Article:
If the answer is yes to even 1 of these 3 questions, you’ll probably have a solid conversation. If the answer is no to all, it will be hard to get past the material facts of life. Small talk is helpful insofar as it paves the path to discovering whether you can connect on a deeper level. But if your interactions with someone consistently do not get past small talk, it is likely you aren’t soul-level compatible. Or said differently: you are familiar with each other, but are not equally familiar with yourselves. Your varying levels of inner-exploration may be too extreme to explore freely together in conversation—to find true compatibility.
circumstance and soul connection are independent of each other
You can be circumstantially compatible and soul-level compatible. You can grow up in the same place, have gone to the same schools, done similar things, and you can find deep resonance on a higher plane in addition to all of that. You can also connect deeply on a soul-level despite having nothing circumstantially in common.
The important point is that one does not imply the other—just because you have shared experience with someone, does not mean you will be equally open and interested in exploring life. And just because you have a deep soul-level connection, doesn’t mean you came from the same background.
I often see people get frustrated when they don’t click with someone that they think “should” be great for them. A friend will go on a date with someone who has the same friends, went to the same school, had a similar upbringing to them, and say: It should work, but I feel nothing. The mistake they are making is thinking that circumstantial compatibility and soul-level compatibility are correlated. They aren’t. Shared circumstance is not an indicator that you will connect deeply. The same is true in the opposite direction—many people will be surprised who they end up connecting deeply with. They’ll say: it makes no sense, we clicked instantly, but have nothing in common! Which is to say: they have no material context in common, but their souls align. They connect deeply instead of superficially. Often, some of the most successful relationships are found later in life—once both people have explored themselves deeply and are seeking someone who has done the same, regardless of circumstance.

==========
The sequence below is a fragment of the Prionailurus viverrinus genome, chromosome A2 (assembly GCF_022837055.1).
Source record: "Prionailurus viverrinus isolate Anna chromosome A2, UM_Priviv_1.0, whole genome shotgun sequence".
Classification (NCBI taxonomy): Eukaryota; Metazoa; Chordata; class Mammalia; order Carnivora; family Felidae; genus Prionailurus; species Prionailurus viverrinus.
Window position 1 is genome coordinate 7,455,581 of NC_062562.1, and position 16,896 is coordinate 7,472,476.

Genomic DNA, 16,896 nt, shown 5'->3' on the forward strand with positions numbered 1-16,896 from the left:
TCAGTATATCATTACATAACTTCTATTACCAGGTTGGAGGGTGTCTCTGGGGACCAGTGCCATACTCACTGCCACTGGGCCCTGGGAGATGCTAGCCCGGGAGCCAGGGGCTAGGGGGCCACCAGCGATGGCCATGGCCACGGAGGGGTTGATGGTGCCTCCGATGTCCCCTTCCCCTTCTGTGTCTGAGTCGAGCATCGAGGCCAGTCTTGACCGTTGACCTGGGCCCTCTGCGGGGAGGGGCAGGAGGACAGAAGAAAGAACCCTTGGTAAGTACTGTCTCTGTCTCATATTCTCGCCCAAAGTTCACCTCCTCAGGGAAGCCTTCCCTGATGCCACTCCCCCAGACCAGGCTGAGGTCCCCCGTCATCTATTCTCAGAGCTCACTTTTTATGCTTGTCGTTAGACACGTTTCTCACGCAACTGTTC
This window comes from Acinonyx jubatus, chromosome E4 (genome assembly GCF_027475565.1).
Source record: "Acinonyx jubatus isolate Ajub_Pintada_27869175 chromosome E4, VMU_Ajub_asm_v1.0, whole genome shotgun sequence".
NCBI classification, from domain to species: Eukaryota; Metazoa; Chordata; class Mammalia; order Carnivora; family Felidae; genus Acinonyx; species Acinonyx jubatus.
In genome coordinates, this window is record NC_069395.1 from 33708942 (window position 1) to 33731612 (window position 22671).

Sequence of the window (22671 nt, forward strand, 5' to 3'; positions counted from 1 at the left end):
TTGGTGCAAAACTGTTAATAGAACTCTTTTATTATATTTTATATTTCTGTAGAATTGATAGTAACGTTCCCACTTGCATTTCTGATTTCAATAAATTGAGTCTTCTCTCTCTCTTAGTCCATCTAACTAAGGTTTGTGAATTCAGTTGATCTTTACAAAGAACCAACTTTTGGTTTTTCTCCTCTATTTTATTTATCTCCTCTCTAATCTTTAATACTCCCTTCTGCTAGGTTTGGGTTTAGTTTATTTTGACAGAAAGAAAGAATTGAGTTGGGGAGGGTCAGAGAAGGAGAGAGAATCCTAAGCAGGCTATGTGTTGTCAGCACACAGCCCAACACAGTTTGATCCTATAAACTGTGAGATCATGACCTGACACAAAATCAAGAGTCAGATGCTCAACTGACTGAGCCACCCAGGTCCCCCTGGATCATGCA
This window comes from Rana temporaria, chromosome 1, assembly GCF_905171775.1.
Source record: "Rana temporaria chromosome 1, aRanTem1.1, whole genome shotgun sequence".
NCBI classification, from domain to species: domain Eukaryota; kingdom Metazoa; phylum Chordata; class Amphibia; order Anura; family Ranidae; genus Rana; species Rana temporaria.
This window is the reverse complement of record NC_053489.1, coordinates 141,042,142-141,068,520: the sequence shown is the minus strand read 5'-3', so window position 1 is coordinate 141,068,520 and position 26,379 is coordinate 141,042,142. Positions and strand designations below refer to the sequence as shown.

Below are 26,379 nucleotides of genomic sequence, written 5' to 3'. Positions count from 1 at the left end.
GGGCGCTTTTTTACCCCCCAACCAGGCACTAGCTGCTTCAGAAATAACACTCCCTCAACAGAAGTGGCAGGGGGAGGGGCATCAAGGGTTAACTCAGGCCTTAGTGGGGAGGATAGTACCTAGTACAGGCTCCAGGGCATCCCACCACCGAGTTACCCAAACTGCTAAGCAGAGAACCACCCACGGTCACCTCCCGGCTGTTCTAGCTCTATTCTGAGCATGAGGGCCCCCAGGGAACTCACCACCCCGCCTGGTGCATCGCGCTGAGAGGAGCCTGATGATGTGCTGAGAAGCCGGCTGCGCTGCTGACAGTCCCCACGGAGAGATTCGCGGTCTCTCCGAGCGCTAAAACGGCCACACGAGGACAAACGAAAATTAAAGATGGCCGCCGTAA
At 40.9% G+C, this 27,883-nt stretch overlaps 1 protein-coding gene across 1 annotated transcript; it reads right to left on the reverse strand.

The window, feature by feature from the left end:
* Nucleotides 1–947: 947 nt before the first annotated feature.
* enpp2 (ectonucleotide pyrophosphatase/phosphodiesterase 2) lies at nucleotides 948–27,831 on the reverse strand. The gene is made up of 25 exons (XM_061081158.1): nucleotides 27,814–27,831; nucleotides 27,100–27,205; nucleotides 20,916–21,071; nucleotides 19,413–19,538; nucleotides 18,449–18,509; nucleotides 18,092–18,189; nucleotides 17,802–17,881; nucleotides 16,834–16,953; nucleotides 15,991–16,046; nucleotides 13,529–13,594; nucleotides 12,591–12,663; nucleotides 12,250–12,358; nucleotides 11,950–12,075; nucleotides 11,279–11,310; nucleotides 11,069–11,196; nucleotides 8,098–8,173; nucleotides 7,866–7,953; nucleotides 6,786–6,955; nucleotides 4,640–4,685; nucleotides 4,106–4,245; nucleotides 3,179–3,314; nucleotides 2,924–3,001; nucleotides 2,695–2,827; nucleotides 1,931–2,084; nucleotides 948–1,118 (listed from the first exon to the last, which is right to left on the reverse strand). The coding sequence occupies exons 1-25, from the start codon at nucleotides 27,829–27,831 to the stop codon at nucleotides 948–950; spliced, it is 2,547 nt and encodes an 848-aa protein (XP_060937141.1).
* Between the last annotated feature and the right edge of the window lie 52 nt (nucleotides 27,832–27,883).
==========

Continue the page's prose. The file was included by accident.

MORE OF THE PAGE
both soul and circumstance have a place in our lives
Circumstance and context-rich relationships are incredibly unique: you cannot replace childhood friends, or friends that watched you grow and evolve through much of your life. The shared experience and memories you have with people you’ve shared large chunks of life with are irreplaceable—they are a precious part of life, a privilege. Soul-level connections nourish and activate your inner child, enabling epiphanies through shared exploration. Both are beautiful, both are valuable. Sometimes, one will be more important in life than the other.